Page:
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The famous quote is “those who cannot remember the past are condemned to repeat it,” but the lesson I take from it (“appropriated,” if you will) is “those who do not know their history are doomed to write bad fantasy.” Because, consciously or not, fantasy audiences crave a sense of authenticity in regards to the appropriated culture/ time period. So it pays to not only be consciously aware of what time period you are appropriating as an author, but to research it extensively so as to give your audience that sense of authenticity. Little details like the style of dress or food at the time go a long way in creating this and are appreciated by the audience, even if they’re not consciously aware of it.

That said, your personal fantasy conceit you’re interpreting your appropriated culture through should not be ignored either. So while it’s nice to know specifically what style of armor your knights would wear to be historically accurate, the story should never suffer from being beholden to the details.

I mean, this is fantasy after all.

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Author Bio:

MD Presley is a screenwriter, blogger and occasional novelist… which basically means he’s a layabout. But feel free to check out all his incoherent ramblings at mdpresley.com, or on the facebook at http://www.facebook.com/solsharvest/

Download your free copy here:

Guest Post by Michael R. Fletcher: To Be A Writer Is To Be A Junkie

When you’re a kid, you can point at pretty much any object, blurt out what it is, and people will cheer and pat you on the back and tell you how smart you are. It’s a great feeling, all that praise. You get addicted to the approval and accolades. But somewhere in your forties people suddenly become less impressed. You can point at a tree, yell, “Tree!” and no one is impressed. Sure, if you know exactly what kind of tree it is (Oak tree!) you might buy yourself another few weeks. But people soon tire of that too. Particularly as it may have been a maple tree.

Eventually you learn to live without the constant praise and adoration of your fellow humans. Yeah, your life is shallow and meaningless and you’re no longer quite convinced you’re as clever as your mom told you, but you soldier on. Maybe you do something particularly clever at work once like remember to label something correctly and your boss says “Good job” but you don’t really care. Maybe if she clapped and jumped up and down and got all giddy about it you might get some small taste of that old rush. But she won’t. And if you ask, she’ll look at you like you’re a nutter.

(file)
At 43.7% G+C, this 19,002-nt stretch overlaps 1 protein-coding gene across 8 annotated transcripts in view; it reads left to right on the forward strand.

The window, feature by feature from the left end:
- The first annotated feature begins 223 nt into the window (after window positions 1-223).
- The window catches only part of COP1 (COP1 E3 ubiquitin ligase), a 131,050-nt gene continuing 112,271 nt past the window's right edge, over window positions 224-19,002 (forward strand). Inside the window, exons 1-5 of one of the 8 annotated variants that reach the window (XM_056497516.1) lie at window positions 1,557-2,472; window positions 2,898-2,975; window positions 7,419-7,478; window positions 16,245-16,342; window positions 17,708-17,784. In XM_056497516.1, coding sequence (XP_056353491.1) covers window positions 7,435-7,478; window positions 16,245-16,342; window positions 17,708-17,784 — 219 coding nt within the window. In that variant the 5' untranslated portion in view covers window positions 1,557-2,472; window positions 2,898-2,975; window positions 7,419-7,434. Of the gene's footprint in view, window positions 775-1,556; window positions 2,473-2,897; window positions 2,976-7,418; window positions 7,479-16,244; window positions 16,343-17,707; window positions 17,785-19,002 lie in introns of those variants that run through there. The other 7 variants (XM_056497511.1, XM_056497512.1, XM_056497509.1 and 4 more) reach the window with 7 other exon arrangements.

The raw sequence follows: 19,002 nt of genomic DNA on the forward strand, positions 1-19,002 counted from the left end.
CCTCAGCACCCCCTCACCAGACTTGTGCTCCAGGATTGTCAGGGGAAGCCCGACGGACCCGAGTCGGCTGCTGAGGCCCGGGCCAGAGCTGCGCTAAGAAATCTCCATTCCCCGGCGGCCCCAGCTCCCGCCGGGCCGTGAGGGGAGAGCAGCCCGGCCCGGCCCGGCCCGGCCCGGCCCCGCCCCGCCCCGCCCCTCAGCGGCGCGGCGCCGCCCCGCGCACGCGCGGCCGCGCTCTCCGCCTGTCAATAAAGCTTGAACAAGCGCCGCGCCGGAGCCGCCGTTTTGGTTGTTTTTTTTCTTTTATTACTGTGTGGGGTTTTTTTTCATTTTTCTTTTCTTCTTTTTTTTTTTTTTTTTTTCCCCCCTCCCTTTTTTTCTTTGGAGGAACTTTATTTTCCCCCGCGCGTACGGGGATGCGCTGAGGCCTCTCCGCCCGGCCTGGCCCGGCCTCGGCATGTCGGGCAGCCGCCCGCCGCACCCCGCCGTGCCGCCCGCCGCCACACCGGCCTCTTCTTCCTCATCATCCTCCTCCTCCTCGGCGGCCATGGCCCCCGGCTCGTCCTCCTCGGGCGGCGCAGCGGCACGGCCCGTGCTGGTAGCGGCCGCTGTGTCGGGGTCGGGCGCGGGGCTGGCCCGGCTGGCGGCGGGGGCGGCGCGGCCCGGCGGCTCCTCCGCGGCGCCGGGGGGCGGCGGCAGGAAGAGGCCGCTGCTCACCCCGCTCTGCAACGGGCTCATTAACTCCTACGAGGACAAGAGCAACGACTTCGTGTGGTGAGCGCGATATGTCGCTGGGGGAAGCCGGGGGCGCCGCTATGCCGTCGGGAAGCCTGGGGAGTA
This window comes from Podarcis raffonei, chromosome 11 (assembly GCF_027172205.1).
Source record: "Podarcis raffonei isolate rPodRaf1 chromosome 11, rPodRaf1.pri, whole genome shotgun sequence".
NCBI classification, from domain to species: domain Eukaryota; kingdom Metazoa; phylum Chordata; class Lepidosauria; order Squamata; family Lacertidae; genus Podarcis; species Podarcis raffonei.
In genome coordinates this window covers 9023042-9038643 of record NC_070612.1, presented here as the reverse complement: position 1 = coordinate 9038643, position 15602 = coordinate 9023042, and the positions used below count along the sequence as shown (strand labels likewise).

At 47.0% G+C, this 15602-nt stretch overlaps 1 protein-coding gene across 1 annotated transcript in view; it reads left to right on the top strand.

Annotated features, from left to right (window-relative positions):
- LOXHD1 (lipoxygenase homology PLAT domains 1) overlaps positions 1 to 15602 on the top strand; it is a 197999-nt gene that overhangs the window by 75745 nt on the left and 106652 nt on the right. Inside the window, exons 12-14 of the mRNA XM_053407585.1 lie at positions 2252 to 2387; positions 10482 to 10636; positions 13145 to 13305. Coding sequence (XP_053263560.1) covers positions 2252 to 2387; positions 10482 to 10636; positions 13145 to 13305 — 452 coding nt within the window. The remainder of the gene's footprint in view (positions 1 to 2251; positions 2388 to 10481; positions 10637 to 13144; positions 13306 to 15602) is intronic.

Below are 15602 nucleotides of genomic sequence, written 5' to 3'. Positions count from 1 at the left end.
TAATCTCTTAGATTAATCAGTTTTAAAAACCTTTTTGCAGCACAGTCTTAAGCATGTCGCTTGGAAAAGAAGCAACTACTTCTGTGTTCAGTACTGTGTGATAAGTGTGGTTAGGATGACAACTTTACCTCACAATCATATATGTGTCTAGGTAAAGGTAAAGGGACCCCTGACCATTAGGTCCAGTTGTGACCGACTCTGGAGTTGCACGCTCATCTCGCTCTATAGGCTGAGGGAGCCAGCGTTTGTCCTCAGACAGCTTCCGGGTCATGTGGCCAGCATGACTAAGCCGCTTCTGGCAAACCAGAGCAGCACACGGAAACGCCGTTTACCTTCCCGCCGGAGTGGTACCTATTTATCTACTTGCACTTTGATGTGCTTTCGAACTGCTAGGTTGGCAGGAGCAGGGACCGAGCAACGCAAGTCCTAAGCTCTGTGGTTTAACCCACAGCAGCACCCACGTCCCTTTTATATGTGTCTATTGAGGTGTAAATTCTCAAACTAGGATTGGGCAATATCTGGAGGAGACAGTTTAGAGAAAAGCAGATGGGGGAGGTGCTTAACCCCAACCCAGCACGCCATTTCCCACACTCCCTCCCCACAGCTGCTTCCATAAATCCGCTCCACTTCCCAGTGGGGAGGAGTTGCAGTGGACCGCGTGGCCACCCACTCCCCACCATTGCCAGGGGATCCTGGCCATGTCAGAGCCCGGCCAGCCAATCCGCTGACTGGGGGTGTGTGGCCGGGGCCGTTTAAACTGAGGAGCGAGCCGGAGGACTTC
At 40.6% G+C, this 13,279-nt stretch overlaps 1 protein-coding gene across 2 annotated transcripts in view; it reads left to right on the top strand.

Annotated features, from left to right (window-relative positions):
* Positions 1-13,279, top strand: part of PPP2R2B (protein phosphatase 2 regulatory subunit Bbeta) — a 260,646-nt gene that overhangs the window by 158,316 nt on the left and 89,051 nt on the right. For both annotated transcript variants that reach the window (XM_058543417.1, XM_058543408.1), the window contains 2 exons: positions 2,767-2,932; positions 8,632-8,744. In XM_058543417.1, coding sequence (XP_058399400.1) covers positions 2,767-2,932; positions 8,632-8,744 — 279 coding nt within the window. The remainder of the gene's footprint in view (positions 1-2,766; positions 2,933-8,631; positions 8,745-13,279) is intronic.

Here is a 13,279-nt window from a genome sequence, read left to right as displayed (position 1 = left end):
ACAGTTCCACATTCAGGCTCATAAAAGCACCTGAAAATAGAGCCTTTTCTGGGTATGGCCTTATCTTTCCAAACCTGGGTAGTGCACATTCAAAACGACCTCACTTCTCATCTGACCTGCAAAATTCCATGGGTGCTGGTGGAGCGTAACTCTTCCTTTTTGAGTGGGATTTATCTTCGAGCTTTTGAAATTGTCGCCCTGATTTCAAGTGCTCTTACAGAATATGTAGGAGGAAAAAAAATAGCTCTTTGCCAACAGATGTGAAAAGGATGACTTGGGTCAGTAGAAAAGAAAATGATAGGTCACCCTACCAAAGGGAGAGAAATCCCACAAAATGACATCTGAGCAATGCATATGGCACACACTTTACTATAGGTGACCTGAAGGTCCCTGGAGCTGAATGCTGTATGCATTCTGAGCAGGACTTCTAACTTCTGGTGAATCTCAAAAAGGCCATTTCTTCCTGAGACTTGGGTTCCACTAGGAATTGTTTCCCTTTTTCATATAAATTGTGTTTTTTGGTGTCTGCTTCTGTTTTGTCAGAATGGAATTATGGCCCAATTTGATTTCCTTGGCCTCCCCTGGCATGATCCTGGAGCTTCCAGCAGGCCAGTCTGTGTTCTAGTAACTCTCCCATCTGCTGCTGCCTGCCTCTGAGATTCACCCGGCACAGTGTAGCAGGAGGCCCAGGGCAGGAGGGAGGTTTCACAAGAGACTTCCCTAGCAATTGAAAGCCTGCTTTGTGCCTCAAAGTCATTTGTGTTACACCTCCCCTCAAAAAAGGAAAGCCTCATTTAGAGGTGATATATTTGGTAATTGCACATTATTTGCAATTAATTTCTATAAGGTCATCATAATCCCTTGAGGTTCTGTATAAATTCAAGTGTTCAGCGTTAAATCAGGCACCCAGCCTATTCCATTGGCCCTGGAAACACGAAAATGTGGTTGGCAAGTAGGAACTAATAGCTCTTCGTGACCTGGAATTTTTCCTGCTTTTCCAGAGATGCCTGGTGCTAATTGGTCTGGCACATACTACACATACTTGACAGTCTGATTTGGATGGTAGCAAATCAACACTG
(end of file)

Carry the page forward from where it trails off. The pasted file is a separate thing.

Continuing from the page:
And then one day you write a book. It takes several years to write, twice as long to edit, and three times as long as that to find a home with an indie publisher. You’re pretty pleased with it. I mean, how often do you actually complete a task like that? In truth, this is the beginning of the end. You’ve started down that slippery slope to soul-destroying addiction.

When you read that first glowing review, a rush of that old pleasure slams through you. You’re three all over again and someone is raving about how awesome you are! More reviews come in and you bask in the praise of the good ones and plot terrible deaths for the fools who wrote the negative ones. Eventually the reviews stop coming in as it’s a tiny publisher and you’ve done a terrible job of promoting your book because you thought that’s what publishers did. You probably won’t clue in until your second book isn’t selling well, but that’s another topic.

You read the old reviews over and over but it’s not the same. They’re nice but you don’t get the same rush. You need a new kick!
So you write another book. This time, because you somehow accidentally learned a ton of stuff during the editing of the first book, this one sells to a big publisher. More reviews come in. Hundreds! You get to pretend you’re three all over again, and for many months you are constantly receiving praise for your efforts. Eventually, even that deep well dries up and you have to write another book. And another. And another.

It’s too late. You’re a junkie.
I gotta go now. I’m jonesing for a fix. The Mirror’s Truth just came out and is still getting reviews. Oh, fresh reviews! Does it get any better?

About the books:

The Mirror’s Truth is the second book of Manifest Delusions. First book is Beyond Redemption, which was critically acclaimed and well liked by the grimdark community. See my review here.

The Mirror’s Truth is even better and the characters and plots are truly stellar. My review is coming soon. Click the images to order the books.

Beyond Redemption

The Mirror's Truth

About the Author:

Michael R. Fletcher lives in the endless suburban sprawl north of Toronto. He dreams of trees and seeing the stars at night and being a ninja. He has a rather insane blog, which can be seen here: http://michaelrfletcher.com/